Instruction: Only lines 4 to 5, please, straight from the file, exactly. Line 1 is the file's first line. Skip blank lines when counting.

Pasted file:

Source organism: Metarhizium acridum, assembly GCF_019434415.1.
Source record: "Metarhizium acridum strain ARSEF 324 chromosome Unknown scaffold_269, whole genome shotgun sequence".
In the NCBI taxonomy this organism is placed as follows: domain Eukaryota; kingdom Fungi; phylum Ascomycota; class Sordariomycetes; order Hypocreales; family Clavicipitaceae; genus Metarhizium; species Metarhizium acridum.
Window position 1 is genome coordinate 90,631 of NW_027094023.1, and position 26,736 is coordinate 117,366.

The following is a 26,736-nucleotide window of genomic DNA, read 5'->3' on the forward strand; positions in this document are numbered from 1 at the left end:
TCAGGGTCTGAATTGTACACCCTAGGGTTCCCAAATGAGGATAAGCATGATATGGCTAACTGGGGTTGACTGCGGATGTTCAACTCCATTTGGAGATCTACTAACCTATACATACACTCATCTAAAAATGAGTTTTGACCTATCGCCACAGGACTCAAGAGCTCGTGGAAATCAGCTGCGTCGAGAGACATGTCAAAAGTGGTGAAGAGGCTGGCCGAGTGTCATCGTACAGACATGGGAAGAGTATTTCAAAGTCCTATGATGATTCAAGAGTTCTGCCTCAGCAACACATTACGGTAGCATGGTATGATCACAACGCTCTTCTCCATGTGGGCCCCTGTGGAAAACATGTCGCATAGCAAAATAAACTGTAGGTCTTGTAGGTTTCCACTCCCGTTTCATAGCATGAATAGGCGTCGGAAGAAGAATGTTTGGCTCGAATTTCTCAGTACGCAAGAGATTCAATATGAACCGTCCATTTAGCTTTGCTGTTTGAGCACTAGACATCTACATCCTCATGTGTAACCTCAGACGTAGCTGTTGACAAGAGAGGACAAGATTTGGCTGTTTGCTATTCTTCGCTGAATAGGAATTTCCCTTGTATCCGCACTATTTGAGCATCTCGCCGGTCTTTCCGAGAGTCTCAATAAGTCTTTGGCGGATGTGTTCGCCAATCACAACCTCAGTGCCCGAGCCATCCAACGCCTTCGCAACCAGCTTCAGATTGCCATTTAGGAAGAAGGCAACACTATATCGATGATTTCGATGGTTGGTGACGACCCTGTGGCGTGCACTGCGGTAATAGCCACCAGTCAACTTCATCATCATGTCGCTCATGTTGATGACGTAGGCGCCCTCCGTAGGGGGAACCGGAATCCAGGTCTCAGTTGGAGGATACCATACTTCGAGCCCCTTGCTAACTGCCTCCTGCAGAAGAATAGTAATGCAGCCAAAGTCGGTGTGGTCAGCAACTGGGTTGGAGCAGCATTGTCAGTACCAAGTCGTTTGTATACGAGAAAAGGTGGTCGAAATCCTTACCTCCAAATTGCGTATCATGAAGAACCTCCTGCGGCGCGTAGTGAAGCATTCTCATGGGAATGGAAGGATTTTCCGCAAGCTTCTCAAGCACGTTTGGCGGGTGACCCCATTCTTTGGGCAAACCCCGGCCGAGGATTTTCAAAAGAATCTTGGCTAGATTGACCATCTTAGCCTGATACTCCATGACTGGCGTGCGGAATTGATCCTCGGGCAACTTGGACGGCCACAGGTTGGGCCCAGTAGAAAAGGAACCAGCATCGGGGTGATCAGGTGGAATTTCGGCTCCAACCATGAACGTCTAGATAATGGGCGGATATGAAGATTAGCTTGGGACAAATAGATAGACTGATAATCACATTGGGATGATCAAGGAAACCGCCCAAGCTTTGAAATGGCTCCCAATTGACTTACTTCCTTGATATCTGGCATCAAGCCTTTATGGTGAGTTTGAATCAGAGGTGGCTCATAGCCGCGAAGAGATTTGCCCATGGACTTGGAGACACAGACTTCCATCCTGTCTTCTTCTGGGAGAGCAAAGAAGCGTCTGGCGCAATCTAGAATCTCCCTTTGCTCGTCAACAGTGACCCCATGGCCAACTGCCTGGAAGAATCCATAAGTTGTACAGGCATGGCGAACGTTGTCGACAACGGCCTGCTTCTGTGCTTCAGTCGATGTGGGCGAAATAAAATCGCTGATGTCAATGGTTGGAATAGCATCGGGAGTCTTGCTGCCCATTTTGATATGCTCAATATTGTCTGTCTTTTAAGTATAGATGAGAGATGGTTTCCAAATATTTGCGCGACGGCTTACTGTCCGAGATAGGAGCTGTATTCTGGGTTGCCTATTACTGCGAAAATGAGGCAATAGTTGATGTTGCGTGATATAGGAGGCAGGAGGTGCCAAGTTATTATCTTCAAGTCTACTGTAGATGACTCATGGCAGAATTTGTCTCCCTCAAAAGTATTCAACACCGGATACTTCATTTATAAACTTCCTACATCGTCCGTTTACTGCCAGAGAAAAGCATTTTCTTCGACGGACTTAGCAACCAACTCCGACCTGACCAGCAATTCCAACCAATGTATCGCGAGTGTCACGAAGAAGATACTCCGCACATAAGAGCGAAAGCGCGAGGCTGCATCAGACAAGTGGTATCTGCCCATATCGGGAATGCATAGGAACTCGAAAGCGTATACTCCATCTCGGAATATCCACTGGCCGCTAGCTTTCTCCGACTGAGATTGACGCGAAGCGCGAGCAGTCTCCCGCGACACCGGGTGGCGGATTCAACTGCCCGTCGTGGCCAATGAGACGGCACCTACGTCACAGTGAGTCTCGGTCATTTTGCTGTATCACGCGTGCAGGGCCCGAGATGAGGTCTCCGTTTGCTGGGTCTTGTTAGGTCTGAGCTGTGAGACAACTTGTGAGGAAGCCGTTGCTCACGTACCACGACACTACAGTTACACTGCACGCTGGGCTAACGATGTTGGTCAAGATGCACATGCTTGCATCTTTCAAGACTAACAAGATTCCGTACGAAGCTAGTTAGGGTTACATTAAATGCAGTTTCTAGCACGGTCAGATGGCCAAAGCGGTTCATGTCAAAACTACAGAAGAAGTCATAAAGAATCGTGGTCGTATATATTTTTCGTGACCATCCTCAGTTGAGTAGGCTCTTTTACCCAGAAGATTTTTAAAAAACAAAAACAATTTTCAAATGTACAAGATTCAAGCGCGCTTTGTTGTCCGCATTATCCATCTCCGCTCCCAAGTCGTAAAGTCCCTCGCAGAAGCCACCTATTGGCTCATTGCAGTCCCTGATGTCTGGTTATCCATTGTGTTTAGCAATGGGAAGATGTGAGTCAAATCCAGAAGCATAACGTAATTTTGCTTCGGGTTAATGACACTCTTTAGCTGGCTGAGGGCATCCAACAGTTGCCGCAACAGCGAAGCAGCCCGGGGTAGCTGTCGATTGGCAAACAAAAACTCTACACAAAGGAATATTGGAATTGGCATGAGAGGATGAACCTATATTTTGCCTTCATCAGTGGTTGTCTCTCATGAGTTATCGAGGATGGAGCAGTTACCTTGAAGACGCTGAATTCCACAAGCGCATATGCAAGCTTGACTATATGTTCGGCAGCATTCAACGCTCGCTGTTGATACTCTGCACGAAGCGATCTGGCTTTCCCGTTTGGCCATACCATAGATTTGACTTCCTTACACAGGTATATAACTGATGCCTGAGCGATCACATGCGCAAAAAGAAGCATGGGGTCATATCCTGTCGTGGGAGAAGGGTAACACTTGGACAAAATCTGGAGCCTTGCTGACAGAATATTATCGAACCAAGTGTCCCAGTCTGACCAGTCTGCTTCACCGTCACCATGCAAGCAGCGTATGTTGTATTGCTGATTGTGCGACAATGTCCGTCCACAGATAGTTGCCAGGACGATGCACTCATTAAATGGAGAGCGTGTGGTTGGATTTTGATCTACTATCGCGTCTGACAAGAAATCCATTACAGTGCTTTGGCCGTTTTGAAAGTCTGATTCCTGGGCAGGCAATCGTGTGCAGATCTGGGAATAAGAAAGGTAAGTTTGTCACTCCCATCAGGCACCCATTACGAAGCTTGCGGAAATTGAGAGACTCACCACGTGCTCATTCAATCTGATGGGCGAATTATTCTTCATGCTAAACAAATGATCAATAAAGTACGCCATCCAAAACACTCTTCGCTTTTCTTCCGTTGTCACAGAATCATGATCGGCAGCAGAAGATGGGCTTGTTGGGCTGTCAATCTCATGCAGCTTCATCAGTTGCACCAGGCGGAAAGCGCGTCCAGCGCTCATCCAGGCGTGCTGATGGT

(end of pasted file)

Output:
Window position 1 is genome coordinate 90,631 of NW_027094023.1, and position 26,736 is coordinate 117,366.

The following is a 26,736-nucleotide window of genomic DNA, read 5'->3' on the forward strand; positions in this document are numbered from 1 at the left end: